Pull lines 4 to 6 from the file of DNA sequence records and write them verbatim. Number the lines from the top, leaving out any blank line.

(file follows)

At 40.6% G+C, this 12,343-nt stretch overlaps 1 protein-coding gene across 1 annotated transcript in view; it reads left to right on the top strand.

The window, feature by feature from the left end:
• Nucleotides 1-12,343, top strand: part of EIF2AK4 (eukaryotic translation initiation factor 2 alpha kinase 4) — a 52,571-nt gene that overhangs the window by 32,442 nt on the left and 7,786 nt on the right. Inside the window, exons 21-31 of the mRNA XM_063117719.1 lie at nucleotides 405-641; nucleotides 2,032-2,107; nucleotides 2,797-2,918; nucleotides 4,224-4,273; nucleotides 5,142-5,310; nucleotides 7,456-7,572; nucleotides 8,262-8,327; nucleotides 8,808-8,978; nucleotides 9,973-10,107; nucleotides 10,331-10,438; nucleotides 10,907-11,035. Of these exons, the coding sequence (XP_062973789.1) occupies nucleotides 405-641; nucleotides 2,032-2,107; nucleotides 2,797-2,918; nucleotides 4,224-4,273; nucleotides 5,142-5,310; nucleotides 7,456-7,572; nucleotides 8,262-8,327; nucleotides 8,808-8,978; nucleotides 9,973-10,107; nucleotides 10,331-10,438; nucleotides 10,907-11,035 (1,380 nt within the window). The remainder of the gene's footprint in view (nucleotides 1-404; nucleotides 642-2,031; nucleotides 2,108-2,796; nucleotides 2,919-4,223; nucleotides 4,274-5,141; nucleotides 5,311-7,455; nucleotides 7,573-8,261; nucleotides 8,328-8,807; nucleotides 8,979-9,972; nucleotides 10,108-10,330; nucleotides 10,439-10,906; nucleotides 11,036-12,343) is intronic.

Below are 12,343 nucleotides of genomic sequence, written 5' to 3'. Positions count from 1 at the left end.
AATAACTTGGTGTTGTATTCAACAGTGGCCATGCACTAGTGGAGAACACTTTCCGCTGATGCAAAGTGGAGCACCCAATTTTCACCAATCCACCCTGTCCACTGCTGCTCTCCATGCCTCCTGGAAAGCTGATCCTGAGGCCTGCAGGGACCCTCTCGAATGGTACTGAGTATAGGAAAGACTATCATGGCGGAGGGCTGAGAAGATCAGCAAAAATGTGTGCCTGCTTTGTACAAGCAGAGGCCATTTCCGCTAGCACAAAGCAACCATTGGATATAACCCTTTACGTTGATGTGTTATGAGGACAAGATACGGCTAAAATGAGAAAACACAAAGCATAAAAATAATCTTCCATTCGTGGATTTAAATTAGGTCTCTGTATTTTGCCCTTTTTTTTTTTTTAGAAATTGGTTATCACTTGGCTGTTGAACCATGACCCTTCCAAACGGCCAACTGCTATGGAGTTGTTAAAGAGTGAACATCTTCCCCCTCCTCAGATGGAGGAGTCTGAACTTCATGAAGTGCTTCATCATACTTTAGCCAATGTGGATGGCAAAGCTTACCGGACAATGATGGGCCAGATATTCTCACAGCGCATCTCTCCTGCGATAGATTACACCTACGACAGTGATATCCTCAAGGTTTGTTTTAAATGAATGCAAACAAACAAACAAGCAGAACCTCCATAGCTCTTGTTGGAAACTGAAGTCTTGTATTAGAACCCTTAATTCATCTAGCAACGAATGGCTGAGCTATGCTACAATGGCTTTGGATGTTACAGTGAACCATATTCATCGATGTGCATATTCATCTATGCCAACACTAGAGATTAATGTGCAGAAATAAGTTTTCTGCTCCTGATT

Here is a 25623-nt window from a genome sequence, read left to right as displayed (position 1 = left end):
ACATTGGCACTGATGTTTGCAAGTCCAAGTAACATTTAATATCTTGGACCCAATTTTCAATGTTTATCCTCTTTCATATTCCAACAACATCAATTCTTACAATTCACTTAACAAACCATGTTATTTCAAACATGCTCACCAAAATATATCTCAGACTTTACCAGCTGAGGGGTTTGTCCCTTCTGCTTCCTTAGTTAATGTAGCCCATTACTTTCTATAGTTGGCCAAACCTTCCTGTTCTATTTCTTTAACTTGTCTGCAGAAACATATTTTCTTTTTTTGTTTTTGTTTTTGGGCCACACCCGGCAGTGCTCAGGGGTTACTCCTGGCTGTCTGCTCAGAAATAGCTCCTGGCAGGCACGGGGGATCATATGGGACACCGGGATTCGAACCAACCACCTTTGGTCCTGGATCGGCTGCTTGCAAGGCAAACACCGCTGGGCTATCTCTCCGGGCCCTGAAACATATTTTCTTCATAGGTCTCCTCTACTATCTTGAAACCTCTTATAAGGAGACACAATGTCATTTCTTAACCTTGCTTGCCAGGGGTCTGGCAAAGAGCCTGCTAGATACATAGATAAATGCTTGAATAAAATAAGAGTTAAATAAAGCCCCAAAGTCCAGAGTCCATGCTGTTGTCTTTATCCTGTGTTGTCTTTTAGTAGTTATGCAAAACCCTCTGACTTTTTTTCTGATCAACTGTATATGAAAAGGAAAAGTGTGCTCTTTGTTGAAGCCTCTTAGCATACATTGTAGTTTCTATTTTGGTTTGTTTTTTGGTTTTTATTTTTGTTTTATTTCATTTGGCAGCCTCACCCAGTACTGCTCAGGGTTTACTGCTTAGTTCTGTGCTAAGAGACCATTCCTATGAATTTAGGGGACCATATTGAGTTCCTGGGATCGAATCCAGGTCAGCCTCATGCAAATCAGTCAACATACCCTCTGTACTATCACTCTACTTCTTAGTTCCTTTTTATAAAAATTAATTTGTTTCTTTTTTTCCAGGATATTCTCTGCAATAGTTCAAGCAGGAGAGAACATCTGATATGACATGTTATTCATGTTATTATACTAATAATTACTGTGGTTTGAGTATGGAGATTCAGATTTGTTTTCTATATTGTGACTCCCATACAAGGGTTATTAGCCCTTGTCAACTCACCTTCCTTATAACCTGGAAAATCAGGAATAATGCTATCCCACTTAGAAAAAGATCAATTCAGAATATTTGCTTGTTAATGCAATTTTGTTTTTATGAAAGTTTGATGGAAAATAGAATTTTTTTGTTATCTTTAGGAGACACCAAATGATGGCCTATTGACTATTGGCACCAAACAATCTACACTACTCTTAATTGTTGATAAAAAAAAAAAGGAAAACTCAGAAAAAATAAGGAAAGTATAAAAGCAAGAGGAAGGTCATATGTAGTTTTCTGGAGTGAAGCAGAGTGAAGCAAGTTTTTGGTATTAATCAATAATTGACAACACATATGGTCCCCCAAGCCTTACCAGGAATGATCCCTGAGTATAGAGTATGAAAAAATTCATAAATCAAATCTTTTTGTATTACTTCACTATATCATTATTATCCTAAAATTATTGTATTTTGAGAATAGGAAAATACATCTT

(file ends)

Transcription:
Below are 12,343 nucleotides of genomic sequence, written 5' to 3'. Positions count from 1 at the left end.
AATAACTTGGTGTTGTATTCAACAGTGGCCATGCACTAGTGGAGAACACTTTCCGCTGATGCAAAGTGGAGCACCCAATTTTCACCAATCCACCCTGTCCACTGCTGCTCTCCATGCCTCCTGGAAAGCTGATCCTGAGGCCTGCAGGGACCCTCTCGAATGGTACTGAGTATAGGAAAGACTATCATGGCGGAGGGCTGAGAAGATCAGCAAAAATGTGTGCCTGCTTTGTACAAGCAGAGGCCATTTCCGCTAGCACAAAGCAACCATTGGATATAACCCTTTACGTTGATGTGTTATGAGGACAAGATACGGCTAAAATGAGAAAACACAAAGCATAAAAATAATCTTCCATTCGTGGATTTAAATTAGGTCTCTGTATTTTGCCCTTTTTTTTTTTTTAGAAATTGGTTATCACTTGGCTGTTGAACCATGACCCTTCCAAACGGCCAACTGCTATGGAGTTGTTAAAGAGTGAACATCTTCCCCCTCCTCAGATGGAGGAGTCTGAACTTCATGAAGTGCTTCATCATACTTTAGCCAATGTGGATGGCAAAGCTTACCGGACAATGATGGGCCAGATATTCTCACAGCGCATCTCTCCTGCGATAGATTACACCTACGACAGTGATATCCTCAAGGTTTGTTTTAAATGAATGCAAACAAACAAACAAGCAGAACCTCCATAGCTCTTGTTGGAAACTGAAGTCTTGTATTAGAACCCTTAATTCATCTAGCAACGAATGGCTGAGCTATGCTACAATGGCTTTGGATGTTACAGTGAACCATATTCATCGATGTGCATATTCATCTATGCCAACACTAGAGATTAATGTGCAGAAATAAGTTTTCTGCTCCTGATT

Here is a 25623-nt window from a genome sequence, read left to right as displayed (position 1 = left end):